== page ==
Category Archives: learning

Two types of learning – which one is best?

Evolutionary biologists think of learning as being either social or asocial. Social learning is essentially copying – what is everyone else doing? – whereas asocial learning is accrued by interacting with the

“Understanding” and Occam’s razor

At the beginning of the 20th century, the physicists Hendrik Lorentz and Albert Einstein both concluded independently that measurements of light speed would be the same for all observers. But while both arrived at the same

A Novice→Expert Model of Learning

Every artist was first an amateur. Ralph Waldo Emerson One of the best understood principles of cognitive psychology is that novices learn and think differently to experts. These labels are domain-specific, not

How helpful is Hattie & Donoghue’s model of learning? Part 2: The meta analyses

To help us better understand how we learn, John Hattie & Gregory Donoghue propose a new conceptual model of learning. I’ve already written about my concerns with the metaphor of depth in Part 1.

How helpful is Hattie & Donoghue’s model of learning? Part 1: The problem with depth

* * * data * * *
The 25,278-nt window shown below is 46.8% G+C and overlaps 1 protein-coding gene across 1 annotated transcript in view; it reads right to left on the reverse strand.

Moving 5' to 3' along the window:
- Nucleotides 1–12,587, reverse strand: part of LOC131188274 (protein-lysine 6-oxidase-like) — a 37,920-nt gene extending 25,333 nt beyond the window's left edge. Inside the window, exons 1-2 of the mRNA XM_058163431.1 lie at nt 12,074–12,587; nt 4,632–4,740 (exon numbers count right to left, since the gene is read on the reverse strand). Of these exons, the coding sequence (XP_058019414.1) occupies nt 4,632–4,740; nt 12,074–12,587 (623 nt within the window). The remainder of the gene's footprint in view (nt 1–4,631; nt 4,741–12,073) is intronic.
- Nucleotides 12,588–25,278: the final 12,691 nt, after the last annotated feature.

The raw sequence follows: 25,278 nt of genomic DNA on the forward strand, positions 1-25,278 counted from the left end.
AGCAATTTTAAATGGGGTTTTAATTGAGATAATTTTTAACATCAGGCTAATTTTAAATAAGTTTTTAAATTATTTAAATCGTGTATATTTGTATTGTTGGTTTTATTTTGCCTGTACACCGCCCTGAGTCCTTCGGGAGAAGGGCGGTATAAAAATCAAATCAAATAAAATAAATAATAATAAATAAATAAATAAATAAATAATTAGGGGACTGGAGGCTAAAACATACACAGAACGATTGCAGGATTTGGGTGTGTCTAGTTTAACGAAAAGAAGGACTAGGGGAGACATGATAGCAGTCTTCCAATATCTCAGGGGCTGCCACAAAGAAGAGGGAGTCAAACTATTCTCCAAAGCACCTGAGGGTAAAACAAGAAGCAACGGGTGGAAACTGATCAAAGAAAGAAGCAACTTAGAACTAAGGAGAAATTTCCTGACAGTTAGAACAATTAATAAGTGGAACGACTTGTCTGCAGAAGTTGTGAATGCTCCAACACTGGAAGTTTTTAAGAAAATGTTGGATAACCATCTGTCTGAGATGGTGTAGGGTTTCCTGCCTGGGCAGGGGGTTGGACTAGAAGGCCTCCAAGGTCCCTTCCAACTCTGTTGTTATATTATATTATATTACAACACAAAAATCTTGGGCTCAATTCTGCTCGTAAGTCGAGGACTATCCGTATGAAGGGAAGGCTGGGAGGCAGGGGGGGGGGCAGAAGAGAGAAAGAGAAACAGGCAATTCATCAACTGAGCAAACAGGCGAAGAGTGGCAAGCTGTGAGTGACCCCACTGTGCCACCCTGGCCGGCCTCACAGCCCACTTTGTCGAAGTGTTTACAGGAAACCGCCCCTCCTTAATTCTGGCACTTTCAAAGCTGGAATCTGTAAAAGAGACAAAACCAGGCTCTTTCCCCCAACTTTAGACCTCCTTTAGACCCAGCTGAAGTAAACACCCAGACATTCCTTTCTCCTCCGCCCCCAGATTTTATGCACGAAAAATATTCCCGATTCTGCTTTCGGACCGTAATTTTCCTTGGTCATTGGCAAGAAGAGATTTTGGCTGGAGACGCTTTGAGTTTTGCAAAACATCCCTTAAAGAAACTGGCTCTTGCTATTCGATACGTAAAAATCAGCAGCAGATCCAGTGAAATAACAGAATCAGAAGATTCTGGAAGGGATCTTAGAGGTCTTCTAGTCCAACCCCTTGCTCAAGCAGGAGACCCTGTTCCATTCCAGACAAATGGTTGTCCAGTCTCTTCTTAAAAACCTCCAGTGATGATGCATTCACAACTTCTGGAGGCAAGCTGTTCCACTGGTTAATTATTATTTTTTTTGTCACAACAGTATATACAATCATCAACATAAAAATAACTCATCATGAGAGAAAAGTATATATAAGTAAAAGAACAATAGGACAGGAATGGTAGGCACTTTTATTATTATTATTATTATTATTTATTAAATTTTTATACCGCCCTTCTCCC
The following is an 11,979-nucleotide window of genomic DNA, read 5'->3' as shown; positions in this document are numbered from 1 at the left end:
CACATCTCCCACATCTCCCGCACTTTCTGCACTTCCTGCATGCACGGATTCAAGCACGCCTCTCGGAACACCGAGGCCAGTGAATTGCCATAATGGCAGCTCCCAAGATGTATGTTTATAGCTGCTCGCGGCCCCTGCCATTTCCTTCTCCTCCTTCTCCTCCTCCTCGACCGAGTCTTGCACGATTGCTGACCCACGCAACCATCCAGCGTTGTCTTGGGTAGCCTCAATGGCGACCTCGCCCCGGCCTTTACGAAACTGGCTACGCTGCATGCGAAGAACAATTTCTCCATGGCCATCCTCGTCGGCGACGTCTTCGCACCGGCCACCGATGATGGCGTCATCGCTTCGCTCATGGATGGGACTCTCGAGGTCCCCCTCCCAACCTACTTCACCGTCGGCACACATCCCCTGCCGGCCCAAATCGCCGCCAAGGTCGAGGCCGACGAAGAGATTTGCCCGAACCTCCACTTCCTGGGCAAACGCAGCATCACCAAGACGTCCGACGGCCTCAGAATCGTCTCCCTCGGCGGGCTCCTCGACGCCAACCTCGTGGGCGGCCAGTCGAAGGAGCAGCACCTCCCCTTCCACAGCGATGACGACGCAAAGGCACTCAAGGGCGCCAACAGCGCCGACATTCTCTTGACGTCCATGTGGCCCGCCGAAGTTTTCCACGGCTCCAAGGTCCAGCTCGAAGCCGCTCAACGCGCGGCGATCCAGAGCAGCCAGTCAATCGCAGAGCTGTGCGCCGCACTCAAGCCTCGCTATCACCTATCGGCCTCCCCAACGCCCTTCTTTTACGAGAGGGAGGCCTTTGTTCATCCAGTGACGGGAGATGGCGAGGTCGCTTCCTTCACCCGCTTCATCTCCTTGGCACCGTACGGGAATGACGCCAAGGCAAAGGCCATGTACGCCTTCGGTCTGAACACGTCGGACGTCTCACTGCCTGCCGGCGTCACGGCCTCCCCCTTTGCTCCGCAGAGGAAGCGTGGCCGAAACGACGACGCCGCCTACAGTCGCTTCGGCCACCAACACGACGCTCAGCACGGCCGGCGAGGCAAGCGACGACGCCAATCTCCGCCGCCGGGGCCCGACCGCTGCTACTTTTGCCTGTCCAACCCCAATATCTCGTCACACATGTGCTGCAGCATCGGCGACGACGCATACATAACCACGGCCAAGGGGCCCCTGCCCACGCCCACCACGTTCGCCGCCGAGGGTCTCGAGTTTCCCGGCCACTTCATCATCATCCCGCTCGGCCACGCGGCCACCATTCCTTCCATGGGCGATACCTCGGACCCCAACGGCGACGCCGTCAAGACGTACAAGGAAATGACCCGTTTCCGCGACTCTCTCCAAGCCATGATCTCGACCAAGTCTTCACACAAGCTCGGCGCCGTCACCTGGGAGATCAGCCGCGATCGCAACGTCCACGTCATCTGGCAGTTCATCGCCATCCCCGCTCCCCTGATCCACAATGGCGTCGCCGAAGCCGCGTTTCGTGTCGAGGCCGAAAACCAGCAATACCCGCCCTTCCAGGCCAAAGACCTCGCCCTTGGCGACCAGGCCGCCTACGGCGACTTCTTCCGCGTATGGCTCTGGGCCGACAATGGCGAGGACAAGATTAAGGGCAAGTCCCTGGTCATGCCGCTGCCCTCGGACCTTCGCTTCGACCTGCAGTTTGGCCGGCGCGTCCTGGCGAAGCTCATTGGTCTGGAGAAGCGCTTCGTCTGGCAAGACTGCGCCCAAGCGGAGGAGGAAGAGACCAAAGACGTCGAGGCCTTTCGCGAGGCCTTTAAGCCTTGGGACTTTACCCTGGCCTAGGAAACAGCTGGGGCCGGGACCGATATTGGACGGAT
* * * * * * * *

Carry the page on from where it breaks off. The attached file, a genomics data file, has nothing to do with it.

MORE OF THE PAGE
I saw John Hattie speak recently at a conference on his latest re-imagining of his Visible Learning work. He was an excellent speaker and charming company. I was particularly flattered that he asked

O brave new world! The search for 21st century qualifications

It’s difficult to ignore the appealing certainty that the times in which we are alive are unique and fundamentally different to any that have gone before. The most cited reason for this

Is it worth trying to memorise facts?

We can only think about what we know and, no mater how intelligent we might be, we cannot think about something about which we are ignorant. But how well do we need

Further problems with the ‘thinking hard’ proxy for learning

Because learning is invisible, we can only hope to measure whether students are making progress by observing proxies. Most people now seem to agree that certain activities which routinely take place in

Post-truth and the best way to teach

A thing is not necessarily true because badly uttered, nor false because spoken magnificently. St. Augustine We’ve always had a tendency to defer to what is most said most magnificently and shun

Struggle and success

The struggle itself towards the heights is enough to fill a man’s heart. One must imagine Sisyphus happy. Albert Camus The gods of ancient Greece punished Sisyphus, the king of Ephyra, for his

More good proxies for learning

A few days ago, I wrote about a brief online discussion I had with Dan Willingham on the importance of thinking hard. In the comments, Greg Ashman pointed out that thinking hard

Why what you teach matters

I’m going to go out on a limb and predict that within the next two years Ofsted will stop grading the quality of teaching, learning and assessment as part of their overall judgement